Slatcher also said that the loss of the center could affect economic development in the city. “Seaford will be seen as a city that can’t sustain its services,” she said.
Bill Bennett, a former mayor and now director of the city’s electric department, agreed with Slatcher and Sears that losing the center “would greatly affect the safety of utility workers.” He also wondered, if the city closes the center, what will be the next to go.
“You say that our call center is redundant,” he said. “But we are all redundant services.” Providing water to city residents, for example, could be handled by the private company Tidewater. Delmarva Power could provide electricity, the state could provide recreation programs and a private company could be hired to handle administrative work.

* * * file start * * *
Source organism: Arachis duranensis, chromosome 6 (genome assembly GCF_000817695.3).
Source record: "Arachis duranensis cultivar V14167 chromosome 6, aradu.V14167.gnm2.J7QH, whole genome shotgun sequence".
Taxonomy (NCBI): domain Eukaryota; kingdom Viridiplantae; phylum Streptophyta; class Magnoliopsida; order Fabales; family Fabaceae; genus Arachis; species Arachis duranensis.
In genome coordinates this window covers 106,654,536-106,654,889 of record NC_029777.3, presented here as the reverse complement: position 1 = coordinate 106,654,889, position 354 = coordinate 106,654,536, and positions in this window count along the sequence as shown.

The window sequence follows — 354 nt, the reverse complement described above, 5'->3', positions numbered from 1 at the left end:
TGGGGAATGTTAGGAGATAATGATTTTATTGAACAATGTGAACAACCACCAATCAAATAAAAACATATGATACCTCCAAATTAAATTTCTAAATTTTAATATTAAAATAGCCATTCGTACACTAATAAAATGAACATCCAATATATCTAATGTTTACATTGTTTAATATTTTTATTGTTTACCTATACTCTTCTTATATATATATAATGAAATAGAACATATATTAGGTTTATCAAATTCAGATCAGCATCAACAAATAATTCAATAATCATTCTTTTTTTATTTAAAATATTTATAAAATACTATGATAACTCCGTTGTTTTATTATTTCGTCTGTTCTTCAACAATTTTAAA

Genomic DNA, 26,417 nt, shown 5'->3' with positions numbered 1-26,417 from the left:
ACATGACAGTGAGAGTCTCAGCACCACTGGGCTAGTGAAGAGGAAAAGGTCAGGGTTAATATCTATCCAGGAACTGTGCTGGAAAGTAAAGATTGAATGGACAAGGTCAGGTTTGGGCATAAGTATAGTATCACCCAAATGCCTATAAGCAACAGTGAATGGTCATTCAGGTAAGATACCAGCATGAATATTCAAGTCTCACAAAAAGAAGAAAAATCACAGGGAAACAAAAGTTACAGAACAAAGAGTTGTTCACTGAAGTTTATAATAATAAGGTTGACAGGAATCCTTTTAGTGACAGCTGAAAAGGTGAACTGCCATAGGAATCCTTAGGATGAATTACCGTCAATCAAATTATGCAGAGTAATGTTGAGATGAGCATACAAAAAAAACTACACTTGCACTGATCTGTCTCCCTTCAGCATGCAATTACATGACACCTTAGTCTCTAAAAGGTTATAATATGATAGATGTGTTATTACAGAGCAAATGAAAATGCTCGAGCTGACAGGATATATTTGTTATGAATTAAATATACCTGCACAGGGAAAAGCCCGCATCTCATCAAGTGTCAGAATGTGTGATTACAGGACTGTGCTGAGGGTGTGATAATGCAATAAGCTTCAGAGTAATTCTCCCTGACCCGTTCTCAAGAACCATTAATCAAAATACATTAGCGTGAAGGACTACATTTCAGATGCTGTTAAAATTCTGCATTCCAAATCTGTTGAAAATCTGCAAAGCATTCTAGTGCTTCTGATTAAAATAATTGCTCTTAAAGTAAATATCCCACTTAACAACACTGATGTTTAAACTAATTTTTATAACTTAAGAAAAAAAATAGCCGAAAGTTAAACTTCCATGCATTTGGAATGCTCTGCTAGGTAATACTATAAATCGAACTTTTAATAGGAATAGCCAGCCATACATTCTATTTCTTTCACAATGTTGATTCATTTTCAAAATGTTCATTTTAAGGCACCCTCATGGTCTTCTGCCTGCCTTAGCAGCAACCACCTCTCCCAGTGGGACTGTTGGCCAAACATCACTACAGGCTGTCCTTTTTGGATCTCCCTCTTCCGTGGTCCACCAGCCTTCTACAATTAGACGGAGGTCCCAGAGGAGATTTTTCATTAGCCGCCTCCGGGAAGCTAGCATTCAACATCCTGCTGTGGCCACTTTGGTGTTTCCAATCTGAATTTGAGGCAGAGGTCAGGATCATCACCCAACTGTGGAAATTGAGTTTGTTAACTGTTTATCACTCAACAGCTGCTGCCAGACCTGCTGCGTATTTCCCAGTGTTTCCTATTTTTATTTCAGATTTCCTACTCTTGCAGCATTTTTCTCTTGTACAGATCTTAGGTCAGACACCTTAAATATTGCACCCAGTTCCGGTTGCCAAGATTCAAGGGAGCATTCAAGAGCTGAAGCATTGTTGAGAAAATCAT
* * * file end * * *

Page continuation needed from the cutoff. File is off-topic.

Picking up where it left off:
“Any one of us could be next,” Bennett said. “If this goes through, all of the city’s employees should be scared to death. I’ve always been proud to say that I live in Seaford. But if you vote to close this center down, I don’t know that I can still say that.”
“We need to find a way to fund our center,” business owner Bunnie Williams told the council. “I don’t want to see the 911 center go. And I don’t want to see the city contract. I want it to keep growing.”
Alan Cranston is the owner of the newly opened Every Fiber coffee shop in downtown Seaford. “In the city, you are big about community, and providing that personal touch,” he said. “We built this town on that, and we are revitalizing it on that. And our dispatch center does just that.”
Cranston told council members that he hasn’t seen any suggestions for raising the money needed to keep the center opened. “I haven’t seen any grand proposals about tax hikes, or fee hikes,” he said. “If it’s too much, it’s too much. But we need to see the options.”
And he argued that, while having a local call center may only mean a difference of seconds in emergency response time, those seconds matter when lives are at stake. “Will one second, one minute, two minutes mean anything?” he asked. “I wouldn’t make that call, knowing that it could make a difference.”